And there’s the other bitch that comes with examsperiments; the results can technically be a “failure”, and you’ll have to repeat your methodology.

The Day Before The Exam

(you better lose yourself in the critics / they wrote shit that you flicked / through without too much thought)

Tomorrow is my first university exam, and so will be inevitably accompanied by a flight of devils blasting GWAR, an announcement by the Tory government that they’re taxing the inhalation of oxygen by anyone without a double-barrelled middle name, and this pair of twats from my own distant past. At the moment, it’ll be considered a blessing if UCL graciously provide us with a clock with which to check the time as we write our essays.

These days, directly before exams, are my least favourite of the year. With an exam looming, it’s so easy to fall into a trap of self-doubt, that you don’t know literally all of the Bible by heart so you’re going to fail miserably, or frenzied cramming to make up for what you wrongly perceive to be a lax prior month of revision. In reality, now is perhaps the worst time to abandon a months-entrenched, carefully constructed plan because there’s no time to make up for it.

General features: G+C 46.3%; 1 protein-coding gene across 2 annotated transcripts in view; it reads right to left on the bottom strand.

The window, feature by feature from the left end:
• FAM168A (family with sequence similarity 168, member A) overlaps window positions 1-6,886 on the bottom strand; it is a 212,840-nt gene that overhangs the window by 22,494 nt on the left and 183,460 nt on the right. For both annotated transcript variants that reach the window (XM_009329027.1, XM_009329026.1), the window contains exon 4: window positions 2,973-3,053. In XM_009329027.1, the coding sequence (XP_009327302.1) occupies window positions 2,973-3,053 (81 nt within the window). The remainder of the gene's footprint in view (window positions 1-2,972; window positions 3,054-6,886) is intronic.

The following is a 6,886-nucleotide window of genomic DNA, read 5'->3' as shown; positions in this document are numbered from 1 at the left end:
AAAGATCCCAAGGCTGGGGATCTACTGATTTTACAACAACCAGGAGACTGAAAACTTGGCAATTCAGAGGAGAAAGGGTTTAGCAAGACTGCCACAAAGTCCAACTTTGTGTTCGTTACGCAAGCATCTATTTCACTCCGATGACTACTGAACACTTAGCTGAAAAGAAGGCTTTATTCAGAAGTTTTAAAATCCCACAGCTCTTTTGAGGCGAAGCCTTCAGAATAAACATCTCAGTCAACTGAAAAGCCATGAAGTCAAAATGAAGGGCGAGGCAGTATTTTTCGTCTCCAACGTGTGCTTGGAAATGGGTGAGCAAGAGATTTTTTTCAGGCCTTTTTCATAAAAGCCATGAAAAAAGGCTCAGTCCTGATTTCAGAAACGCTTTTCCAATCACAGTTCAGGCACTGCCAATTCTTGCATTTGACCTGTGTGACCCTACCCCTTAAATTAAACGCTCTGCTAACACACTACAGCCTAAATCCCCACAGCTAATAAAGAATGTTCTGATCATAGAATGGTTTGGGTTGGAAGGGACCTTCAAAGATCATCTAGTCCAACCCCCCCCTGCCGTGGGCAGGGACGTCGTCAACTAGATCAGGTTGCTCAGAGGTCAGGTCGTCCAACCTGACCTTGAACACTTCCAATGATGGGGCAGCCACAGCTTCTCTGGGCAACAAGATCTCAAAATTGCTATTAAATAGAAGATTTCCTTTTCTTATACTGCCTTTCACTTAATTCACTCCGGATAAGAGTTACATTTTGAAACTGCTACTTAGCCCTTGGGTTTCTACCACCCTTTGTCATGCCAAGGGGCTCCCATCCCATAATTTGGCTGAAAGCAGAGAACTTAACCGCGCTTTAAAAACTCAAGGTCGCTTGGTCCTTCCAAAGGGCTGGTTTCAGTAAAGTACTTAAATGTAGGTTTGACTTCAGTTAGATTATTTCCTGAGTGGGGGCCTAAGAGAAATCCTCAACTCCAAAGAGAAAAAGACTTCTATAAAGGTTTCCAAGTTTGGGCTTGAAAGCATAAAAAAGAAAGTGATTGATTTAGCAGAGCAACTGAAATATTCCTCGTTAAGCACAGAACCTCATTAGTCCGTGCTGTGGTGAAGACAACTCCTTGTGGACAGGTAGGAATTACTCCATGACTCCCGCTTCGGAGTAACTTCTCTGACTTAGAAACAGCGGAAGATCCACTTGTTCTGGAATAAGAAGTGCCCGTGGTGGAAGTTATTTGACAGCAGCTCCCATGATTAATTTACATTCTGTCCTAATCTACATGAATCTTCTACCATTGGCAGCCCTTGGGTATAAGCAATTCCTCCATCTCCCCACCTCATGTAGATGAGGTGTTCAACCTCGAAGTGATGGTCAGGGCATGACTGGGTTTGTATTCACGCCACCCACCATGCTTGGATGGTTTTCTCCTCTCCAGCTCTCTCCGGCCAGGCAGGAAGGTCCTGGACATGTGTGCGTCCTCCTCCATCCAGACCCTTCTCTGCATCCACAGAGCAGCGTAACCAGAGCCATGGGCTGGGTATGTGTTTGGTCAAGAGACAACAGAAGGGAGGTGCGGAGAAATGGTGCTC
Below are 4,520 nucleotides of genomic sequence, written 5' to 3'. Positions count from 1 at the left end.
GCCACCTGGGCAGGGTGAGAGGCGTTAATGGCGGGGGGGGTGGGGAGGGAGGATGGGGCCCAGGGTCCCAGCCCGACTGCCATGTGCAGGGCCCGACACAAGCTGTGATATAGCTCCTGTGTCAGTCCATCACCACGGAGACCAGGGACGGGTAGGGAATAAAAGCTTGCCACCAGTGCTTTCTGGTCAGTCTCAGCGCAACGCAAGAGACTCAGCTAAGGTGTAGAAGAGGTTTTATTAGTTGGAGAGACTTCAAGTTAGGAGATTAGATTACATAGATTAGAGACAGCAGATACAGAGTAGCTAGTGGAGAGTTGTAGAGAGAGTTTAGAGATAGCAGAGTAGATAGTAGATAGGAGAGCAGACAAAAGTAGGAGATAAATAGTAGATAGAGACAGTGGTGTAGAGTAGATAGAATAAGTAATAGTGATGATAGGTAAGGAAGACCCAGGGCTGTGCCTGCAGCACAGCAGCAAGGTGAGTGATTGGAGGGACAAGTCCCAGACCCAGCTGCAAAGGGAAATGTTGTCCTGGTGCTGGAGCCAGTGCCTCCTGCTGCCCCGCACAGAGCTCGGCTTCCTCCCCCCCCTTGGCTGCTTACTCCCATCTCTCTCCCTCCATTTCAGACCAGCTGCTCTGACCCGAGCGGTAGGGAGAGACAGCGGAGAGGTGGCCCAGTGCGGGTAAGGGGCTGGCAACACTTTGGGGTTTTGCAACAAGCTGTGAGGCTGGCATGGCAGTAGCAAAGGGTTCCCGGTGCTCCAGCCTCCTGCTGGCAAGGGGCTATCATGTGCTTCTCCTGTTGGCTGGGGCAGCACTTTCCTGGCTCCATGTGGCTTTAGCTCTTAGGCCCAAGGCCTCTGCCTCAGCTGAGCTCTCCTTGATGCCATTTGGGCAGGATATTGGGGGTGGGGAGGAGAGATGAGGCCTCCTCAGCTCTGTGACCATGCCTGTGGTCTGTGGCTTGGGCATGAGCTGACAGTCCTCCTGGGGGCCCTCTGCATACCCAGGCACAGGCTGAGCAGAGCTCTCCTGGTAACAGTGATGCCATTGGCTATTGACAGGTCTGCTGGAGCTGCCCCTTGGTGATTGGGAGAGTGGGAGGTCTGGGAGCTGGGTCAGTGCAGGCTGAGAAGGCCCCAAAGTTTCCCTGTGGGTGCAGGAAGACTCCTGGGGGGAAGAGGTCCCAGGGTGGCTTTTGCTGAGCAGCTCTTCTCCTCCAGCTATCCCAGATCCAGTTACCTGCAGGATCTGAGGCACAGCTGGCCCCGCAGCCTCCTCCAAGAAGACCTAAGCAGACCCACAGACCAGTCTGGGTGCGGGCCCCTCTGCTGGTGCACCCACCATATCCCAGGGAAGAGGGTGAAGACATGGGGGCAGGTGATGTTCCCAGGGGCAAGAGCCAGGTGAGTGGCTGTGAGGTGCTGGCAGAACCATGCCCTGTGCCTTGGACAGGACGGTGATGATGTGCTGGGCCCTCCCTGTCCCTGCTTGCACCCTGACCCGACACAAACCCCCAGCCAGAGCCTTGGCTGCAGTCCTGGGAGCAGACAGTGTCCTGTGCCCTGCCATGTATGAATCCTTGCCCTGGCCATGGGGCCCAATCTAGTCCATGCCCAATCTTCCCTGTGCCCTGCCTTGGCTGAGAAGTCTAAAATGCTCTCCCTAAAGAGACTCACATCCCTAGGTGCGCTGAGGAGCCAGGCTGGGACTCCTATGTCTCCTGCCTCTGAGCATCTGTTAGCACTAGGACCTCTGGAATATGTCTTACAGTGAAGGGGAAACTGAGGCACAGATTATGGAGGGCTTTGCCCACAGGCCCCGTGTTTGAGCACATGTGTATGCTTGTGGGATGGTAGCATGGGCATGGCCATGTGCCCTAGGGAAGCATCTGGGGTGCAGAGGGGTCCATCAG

Today essentially epitomises the last month of revision: some excitement for being able to write about things you’re interested in, some fear for the consequences of said writing, some isolation that everyone seems to be much better-prepared than you, some comradeship that you’re all being screwed over together by the same exams, professors and timetables. And that’s all today is: another day that seems like so much more; a day that only has earth-shattering significance if you decide that it does, and let that decision affect your day.

So best wishes to people sitting exams specifically tomorrow, those who are in the thick of them already, and those who still have a few days before their personal apocalypse rains down upon them; because there are three certainties in life: death, taxes, and getting royally frakked over by grade boundaries and mark schemes, so let’s all suffer together.

These Exams Will Be Fun

(‘f’ is for ‘failure, and repeating the year’…)

I’m looking forward to the exams I’ll sit in two weeks. I’m seeing them as fundamentally different to previous exams I’ve sat; A-levels were about proving that I was actually a competent reader of books and writer of essays, both for the sake of impressing a university and to get over my own fear that everything I’ve ever achieved in my life has been the result of chance as opposed to skill. As a result I was guarded with my points, careful not to make an obscure, off-the-wall suggestion because such things can be interpreted as the mark of a great writer, or one who’s talking out of their arse, and considering all I had was an A* at GCSE at that point, I’d probably fall into the latter category.